Of course, what you cannot control is how the other person will react. If he or she continues to react poorly, then you have another opportunity to choose how you will react. 🙂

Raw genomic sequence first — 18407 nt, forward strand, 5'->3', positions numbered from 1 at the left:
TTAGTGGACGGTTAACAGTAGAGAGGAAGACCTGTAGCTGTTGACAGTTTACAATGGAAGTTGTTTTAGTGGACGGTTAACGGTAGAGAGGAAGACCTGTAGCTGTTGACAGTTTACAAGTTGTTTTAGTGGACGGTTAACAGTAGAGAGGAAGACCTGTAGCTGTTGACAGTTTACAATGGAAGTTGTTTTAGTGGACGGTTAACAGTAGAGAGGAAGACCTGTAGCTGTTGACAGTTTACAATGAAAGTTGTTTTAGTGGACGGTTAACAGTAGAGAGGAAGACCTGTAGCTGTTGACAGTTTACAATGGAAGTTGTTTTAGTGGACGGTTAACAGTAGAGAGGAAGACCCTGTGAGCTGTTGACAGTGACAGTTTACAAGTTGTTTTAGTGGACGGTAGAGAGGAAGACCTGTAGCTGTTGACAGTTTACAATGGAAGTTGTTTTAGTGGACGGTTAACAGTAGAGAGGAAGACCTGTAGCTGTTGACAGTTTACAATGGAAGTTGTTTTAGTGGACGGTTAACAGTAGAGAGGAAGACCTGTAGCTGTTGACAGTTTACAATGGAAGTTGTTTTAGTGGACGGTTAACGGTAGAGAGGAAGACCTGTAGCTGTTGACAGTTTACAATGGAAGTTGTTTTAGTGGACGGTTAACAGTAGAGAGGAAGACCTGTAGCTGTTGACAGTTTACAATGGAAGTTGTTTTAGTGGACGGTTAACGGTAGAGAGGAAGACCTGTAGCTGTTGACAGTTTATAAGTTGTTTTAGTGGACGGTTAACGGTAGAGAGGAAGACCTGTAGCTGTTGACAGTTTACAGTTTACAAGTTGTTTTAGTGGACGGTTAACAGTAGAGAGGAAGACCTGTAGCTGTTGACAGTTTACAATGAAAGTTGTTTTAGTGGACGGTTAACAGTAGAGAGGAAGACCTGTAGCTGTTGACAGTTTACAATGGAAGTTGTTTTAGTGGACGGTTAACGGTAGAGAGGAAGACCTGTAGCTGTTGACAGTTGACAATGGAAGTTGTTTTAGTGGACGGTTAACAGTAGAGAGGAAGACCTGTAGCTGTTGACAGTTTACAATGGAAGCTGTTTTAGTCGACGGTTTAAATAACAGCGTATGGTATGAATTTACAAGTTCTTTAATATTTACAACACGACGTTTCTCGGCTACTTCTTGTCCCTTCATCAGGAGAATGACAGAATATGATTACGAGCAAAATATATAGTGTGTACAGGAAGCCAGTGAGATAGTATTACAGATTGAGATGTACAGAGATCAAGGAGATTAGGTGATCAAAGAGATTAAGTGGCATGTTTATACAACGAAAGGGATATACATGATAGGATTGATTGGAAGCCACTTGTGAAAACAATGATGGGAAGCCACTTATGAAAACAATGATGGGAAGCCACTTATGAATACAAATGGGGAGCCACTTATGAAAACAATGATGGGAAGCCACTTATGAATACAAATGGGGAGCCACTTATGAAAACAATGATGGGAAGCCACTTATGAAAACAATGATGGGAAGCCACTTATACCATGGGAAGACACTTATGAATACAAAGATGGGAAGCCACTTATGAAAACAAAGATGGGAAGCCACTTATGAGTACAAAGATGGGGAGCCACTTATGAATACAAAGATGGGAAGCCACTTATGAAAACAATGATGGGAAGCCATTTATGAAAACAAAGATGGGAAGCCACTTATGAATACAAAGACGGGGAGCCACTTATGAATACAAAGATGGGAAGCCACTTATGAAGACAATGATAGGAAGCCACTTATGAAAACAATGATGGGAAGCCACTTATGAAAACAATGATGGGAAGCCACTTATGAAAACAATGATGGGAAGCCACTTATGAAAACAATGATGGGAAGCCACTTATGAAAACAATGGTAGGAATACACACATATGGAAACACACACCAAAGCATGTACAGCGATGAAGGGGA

8. I agree with a lot of the comments, I don’t think it’s taking responsibility for the behavior of the asshats or the situation itself, its more that responding to a situation instead of reacting can make large differences in the outcome. My girlfriend says I respond while she reacts, pretty much true. I’ve learned that if I can respond to a situation I can then ignore it, steer it or even confront it as I choose, I control how much energy I feed into it. I think of it like a stream, I can just watch or walk away, I can pour a little or a lot of water in and increase the force, or I can shut it down. Whereas if I react I’m joining into the energy of the asshat/conflict/whatever (pouring water into the stream) and have much less control of the outcome and how it will affect me. In some stages of my life I’m better at responding than during others.